Things that go beep before 'night-'night
A Miami firm, the Personalized Song Company, has teamed up with Playskool to produce a timesaving idea for busy parents: a recording of custom-tailored lullabies. For $14.45, Playskool will send an audio cassette with a baby's name inserted into three original songs. After goodnight kisses and hugs, a parent can simply flip on the tape player and leave the room, hopeful the child will be lulled to sleep by a soothing male voice half singing, half speaking lyrics like these: ``Stephanie, it's time for bed now. Stephanie, come along now. Little Stephanie, come to bed. Close your eyes, lay your weary head on the pillow.... After such a busy day, it's high time you were on your way to dreamland.... Stephanie, close your eyes.''
Brahms's Lullaby it isn't. Yet the tape is part of a mini-industry springing up to supply recorded music and stories for babies and young children. Titles such as ``Lullabies and Night Sounds'' and ``Wee Sing Nursery Rhymes and Lullabies'' bring the resources of technology to what was once thought of as the art of parenting. Just press ``Play'' and tiptoe out.
Even the tiniest family members are catered to. A new tape called ``Transitions'' supposedly ``provides a soothing, sleep-inducing environment for newborns.'' Produced by Placenta Music Inc., the recording combines ``womb sounds'' with ``soft, female vocal harmonies and other meditative sounds'' - the ultimate in reassurance-by-synthesizer.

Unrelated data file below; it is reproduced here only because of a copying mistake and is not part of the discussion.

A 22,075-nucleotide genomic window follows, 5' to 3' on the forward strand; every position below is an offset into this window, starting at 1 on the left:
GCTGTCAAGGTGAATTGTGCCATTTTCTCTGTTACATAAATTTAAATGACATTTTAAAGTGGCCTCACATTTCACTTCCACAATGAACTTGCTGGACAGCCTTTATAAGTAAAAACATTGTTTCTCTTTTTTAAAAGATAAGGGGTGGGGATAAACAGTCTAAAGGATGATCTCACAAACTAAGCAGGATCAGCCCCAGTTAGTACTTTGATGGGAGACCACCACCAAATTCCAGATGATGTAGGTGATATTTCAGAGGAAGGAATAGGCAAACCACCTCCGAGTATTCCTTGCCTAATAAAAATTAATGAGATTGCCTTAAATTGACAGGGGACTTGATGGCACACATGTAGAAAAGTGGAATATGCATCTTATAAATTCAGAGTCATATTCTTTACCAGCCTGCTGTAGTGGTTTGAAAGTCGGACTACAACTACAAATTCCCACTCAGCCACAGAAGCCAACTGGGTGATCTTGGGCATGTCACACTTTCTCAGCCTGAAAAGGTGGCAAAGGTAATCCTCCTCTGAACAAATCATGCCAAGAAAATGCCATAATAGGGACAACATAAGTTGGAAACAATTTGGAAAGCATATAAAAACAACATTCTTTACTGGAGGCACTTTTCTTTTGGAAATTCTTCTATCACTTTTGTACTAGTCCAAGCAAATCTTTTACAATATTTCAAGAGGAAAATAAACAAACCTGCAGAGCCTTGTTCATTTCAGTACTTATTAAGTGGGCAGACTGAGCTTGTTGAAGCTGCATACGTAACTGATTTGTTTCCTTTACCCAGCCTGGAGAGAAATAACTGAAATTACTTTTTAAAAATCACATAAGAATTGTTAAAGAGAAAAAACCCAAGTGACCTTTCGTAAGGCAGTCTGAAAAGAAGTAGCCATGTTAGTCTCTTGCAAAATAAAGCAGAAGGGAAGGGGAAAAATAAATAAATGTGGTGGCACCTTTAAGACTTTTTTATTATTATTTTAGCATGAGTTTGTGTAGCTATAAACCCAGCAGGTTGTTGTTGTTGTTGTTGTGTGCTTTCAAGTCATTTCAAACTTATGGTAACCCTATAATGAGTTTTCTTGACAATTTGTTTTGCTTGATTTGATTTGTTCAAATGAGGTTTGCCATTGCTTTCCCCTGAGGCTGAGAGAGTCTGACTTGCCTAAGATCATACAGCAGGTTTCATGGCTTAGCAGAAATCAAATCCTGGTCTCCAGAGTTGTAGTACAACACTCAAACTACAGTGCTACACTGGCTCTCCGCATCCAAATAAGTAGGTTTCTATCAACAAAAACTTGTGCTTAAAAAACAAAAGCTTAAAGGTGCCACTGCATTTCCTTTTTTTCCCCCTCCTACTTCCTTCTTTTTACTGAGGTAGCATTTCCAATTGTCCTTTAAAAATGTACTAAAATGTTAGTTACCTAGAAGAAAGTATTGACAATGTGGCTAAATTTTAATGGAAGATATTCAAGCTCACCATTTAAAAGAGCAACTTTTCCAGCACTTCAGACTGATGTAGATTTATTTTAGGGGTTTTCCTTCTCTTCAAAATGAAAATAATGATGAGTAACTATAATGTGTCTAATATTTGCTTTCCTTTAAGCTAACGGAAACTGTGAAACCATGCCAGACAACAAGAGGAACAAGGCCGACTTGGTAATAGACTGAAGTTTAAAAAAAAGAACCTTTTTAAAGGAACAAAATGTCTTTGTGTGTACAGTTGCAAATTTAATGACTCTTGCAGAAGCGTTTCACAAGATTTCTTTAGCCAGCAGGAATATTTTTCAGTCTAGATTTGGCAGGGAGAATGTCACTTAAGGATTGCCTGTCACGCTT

Time was when those ``soft, female vocal harmonies'' came from a baby's mother, who needed no electronic gear. She might not have been blessed with perfect pitch, but no matter. The warmth of her body, the rhythm of the rocking chair, the love in her eyes and voice, as she cuddled her child and sang, more than compensated for any off-key notes.
If the tape player becomes standard in a well-outfitted nursery, will parenting shift to automatic pilot?
Nobody is quite ready to call this ``quality time,'' but you can't get much more efficient than ``One-Minute Bedtime Stories,'' Shari Lewis's recording of 26 fables, fairy tales, and legends. Well-equipped young audiophiles can even listen on their own specially designed Walkman, called My First Sony, which comes complete with colored earphones.
Several years ago a Washington, D.C., psychiatrist, Frances Cress Welsing, tried to explain what she believed had gone wrong with America's children. She concluded that many social problems stemmed from too little ``lap time,'' as she called it.
``This culture has attempted to substitute material things for emotional needs,'' she told an interviewer. ``We will be well into the prevention of all the things we call social ills if we understand the critical importance of adequate emotional nurturing. So much of what we see as social problems is really a search for something to kill the pain of longing, of not feeling validated and loved.''
Is the electronic nursery an idea whose beep-beep time has come? Will all these disembodied voices and synthesized musical scores eventually make rocking chairs and laps and storybooks obsolete?
Probably not. For every parent who thinks recorded lullabies and nursery rhymes represent progress, there are countless others who still attend to bedtime rituals the old-fashioned, hands-on way: a parent, a child, a story, a song, a prayer, a drink.
Somewhere some ``star wars'' type of task force may be working on it, but so far no one has invented a robot that can tuck in the covers, deliver a goodnight kiss, and fetch a glass of water when a small voice calls plaintively through the darkness, ``Mommy, I'm thirsty....''